Bahrain GP: Shaping up to be another dramatic weekend.

Qualifying: The controversial format proves unpopular once more while the young guns prove their worth.

With Mercedes and Ferrari locking out the front two rows, the attempt to shake up the grid with the new format failed to deliver once more. While Lewis’s blistering lap broke all records, it came at the end of another dull uninspiring session.

Indeed, Q2 was settled early on, and as the countdown continued another empty track prompted Claire Williams sent her boys back out.

Further down the grid, some drivers found themselves caught out. Sauber can’t be happy to have Nasr bringing up the rear and Perez in 18th will be a blow to Force India especially given that Hulkenburg took the last slot in the new 8 place Q3. And Red Bull will be rueing losing Danii Kvyat to Q2 with Ricciardo usurping the Williams team to take 5th on the grid.

No one seems happy with the new format, Team Principles thought they had voted to revert back to 2015’s format, only to be told, no, it stays. The GPDA’s open letter regarding the governance of F1 and the decisions regarding qualifying left no one in any doubt how the drivers felt. This was met with ridicule by Bernie Ecclestone,

Sadly in mocking the drivers, he also mocks the fans, as it’s the drivers they pitch up/tune in to see. Something has to be done, for the good of the sport, but with 2 of the most important elements of the sport being ignored and mocked it doesn’t look like a sensible conclusion will be reached soon.

Young Guns (Go for it)

As the Torro Rosso boys showed us last year, the sport is in good hands. Verstappen and Sainz came in and showed no fear. Their performances outshone their big sister Red Bull many a time. They may be disappointed with 10 and 11 on the grid, but they’re racy enough to improve from there.

They set us up well for the inclusion this season of a host of new F1 talent. By no means lacking in experience these drivers have brought a breath of fresh air to the grid. Pascal Wehrlein 2015 DTM champion (and from the Mercedes junior driver programme) showed true skill lining up his newly Mercedes powered MRT behind the Red Bull of Kvyat. During Practise he’d shown tenacity trying to race Hamilton. He doesn’t care who’s driving what, they’re all fair game. Jolyon Palmer may be disappointed with 20th, but given how close he came to scoring points for Renault in Australia, he’ll be looking forward to race day.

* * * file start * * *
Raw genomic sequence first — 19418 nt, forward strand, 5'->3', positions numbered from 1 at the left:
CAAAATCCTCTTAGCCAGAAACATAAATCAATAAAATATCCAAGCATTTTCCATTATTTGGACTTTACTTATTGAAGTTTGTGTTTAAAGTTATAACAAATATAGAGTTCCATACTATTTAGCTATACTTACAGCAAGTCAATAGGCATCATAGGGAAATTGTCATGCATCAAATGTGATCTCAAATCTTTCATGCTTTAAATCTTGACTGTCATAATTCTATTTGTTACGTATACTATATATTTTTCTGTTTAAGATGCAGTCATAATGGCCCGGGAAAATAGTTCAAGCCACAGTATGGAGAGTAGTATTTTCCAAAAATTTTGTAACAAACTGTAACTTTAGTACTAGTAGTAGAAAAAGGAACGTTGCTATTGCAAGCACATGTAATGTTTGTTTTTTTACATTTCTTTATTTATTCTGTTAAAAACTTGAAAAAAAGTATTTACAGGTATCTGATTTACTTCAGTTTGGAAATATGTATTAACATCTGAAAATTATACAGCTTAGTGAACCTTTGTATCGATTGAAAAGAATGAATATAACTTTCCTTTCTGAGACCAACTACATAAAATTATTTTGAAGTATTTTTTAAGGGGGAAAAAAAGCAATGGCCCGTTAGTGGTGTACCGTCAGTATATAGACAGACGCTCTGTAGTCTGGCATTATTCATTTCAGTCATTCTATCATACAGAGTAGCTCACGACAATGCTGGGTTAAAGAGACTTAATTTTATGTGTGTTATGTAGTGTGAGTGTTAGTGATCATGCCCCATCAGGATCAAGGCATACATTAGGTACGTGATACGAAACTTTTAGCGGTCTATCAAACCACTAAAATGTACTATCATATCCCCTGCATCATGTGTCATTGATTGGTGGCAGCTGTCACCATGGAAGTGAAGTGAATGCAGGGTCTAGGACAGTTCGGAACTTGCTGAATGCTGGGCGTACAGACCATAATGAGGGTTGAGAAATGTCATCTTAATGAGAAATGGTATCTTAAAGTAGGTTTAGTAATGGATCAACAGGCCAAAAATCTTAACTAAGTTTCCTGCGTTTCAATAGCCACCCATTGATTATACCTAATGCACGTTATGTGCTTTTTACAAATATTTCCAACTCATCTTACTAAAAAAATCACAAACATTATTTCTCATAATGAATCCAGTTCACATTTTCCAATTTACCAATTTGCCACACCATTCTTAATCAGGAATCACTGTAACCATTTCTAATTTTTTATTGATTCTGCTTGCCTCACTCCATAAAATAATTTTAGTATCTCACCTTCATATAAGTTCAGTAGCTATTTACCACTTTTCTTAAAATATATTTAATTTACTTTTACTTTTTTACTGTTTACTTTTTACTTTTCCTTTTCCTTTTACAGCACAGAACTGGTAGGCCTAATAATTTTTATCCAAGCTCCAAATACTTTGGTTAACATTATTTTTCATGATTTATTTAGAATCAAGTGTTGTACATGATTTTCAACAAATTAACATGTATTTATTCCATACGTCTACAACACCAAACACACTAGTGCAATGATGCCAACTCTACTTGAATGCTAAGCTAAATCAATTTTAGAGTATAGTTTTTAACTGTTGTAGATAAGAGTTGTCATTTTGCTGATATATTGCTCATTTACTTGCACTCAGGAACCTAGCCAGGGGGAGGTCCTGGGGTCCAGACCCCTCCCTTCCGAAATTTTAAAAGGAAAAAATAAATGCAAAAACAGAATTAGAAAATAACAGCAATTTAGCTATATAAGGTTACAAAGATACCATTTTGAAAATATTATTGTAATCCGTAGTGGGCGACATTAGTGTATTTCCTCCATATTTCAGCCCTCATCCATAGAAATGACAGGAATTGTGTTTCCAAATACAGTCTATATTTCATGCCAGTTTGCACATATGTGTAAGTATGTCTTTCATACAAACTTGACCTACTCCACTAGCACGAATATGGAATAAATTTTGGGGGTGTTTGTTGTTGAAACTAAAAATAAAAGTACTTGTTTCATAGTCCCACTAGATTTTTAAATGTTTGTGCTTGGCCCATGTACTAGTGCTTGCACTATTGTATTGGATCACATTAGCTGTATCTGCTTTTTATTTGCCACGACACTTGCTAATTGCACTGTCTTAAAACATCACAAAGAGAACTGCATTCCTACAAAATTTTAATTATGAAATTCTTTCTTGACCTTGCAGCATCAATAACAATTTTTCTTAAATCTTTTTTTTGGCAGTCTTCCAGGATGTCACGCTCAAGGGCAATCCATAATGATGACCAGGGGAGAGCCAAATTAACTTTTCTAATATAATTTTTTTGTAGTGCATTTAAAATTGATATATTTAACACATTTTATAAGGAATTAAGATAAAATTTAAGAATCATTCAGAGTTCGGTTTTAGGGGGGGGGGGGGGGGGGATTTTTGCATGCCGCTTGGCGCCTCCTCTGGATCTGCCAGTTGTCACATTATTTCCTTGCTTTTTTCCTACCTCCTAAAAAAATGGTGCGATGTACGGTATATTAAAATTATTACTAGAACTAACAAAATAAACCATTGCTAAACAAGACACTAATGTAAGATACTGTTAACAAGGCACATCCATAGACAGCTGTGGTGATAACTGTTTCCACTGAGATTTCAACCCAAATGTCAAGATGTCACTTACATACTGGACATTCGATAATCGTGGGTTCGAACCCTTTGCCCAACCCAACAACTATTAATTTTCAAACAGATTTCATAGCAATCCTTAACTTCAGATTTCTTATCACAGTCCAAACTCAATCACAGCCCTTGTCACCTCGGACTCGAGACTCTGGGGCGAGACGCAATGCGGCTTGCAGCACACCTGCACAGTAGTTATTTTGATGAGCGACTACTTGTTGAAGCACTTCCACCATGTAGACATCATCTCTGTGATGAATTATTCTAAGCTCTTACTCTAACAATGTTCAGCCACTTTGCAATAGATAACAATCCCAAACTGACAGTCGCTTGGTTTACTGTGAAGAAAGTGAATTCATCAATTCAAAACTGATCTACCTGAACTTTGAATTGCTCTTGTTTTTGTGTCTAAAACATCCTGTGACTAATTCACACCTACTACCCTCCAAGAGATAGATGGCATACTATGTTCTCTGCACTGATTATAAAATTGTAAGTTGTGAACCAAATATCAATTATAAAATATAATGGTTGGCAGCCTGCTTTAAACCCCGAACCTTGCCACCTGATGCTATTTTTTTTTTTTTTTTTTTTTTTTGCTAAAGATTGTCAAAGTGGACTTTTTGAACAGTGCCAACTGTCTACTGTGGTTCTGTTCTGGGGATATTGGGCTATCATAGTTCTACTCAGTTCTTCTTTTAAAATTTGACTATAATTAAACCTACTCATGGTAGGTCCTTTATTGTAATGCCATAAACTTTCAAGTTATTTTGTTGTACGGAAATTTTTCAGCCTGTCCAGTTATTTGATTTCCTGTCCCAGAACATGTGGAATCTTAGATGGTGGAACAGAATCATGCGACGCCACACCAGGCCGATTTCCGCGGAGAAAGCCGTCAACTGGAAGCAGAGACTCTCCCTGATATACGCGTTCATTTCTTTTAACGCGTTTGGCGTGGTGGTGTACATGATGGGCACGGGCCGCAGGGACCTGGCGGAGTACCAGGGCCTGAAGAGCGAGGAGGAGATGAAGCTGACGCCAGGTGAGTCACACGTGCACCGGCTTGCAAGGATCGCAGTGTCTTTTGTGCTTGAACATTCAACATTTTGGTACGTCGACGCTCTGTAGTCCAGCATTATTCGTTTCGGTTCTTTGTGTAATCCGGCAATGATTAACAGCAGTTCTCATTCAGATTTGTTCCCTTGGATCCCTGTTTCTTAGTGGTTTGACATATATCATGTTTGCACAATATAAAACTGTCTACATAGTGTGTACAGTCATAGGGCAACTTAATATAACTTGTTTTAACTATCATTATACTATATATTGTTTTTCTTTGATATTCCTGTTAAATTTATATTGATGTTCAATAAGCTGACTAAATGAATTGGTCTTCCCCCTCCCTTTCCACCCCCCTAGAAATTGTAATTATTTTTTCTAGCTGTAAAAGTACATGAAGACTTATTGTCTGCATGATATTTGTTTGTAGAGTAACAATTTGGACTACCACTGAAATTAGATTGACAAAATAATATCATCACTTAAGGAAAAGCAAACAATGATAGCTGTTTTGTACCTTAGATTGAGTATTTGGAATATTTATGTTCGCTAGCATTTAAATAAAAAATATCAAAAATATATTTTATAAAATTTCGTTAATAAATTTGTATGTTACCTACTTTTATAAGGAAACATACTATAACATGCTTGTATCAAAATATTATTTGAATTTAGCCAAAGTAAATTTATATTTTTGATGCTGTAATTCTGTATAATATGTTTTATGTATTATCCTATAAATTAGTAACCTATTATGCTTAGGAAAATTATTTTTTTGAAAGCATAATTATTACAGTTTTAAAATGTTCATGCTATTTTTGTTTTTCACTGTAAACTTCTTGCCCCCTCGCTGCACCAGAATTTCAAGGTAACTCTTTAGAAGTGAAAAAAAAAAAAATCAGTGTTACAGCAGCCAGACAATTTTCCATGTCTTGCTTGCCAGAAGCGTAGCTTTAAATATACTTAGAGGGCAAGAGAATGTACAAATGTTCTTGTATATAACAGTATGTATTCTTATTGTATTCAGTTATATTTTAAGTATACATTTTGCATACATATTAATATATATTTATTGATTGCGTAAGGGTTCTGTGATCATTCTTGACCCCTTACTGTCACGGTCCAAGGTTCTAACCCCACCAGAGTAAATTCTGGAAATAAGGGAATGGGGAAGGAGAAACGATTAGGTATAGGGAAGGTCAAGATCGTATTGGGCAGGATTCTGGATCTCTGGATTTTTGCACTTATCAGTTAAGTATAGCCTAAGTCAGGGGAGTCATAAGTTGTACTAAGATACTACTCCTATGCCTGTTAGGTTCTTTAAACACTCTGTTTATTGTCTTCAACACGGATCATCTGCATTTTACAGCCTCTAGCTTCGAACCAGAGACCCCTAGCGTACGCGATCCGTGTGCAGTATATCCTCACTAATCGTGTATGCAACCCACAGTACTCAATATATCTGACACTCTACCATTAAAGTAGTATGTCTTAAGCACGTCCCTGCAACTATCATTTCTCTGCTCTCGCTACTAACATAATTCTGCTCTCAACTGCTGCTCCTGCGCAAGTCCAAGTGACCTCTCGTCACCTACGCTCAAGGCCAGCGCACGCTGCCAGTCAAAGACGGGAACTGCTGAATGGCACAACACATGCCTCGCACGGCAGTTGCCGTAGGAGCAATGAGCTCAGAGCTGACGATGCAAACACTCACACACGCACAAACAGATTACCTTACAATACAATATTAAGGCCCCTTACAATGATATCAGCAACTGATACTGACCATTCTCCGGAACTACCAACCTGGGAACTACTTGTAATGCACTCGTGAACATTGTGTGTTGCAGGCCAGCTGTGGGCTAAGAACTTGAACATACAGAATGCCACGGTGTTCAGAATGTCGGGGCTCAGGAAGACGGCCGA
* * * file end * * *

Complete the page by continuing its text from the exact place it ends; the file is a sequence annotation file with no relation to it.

With Fernando Alonso sidelined with rib injuries following his spectacular crash in Oz, the FIA refusing permission for him to drive, Mclaren reserve drivel Stoffel Vandoorne hot footed it to Bahrain from Japan, where he was preparing to compete in Super Formula, and promptly out qualified his team mate. Jenson Buttons’ 3rd place in FP2 must have seemed a distant memory as he struggled with first understeer then oversteer, finishing 14th on the grid, a whole 2 places behind the young 2015 GP2 champion.

Talking of youngsters..

We can’t talk about the young drivers without discussing the true baby in the Paddock. It was thought at the time that Grosjeans’ exit from Enstone to sign for the brand new Haas team was risky to say the least. Surely wait to see if Renault would eventually buy out Lotus and give a firmer footing to the struggling team.

Even this early, it seems like an inspired move. Grosjean’s 6th place finish in Australia and now qualifying 9th in Bahrain with his team mate Gutierrez in 13th, splitting the Mclarens,  defies convention. New teams are supposed to sneak in at the back of the grid, struggle there for a couple of years and with a bit of luck progress to mid field eventually. Fighting with the big boys in their first race? Wonderful! The cynics will complain about the unrivalled testing they were allowed in preparation. And powered and supported by Ferrari? You have to believe, even this early on, this young team are here to stay. Clever then, signing Grosjean and Gutierrez, both experienced drivers, but young enough to be with the team through it’s fledgling years.


Inconsistencies prevail once more

Kevin Magnussen will start the race from the pit lane after failing to stop at a red light for a weight check during FP2. Contravening article 29.1 of the FIA sporting regulations, he pays the penalty for his error. However, Lewis Hamitons’ breach of Article 28.3 reversing in the pit lane, usually resulting in a hefty penalty, was met with a reprimand only. He keeps pole position. The rights and wrongs of the situation don’t actually matter. it’s the discrepancy between the two. Is it any wonder the governance of the sport is being called in to question?


Lights out for the Bahrain Grand Prix is at 4PM BST



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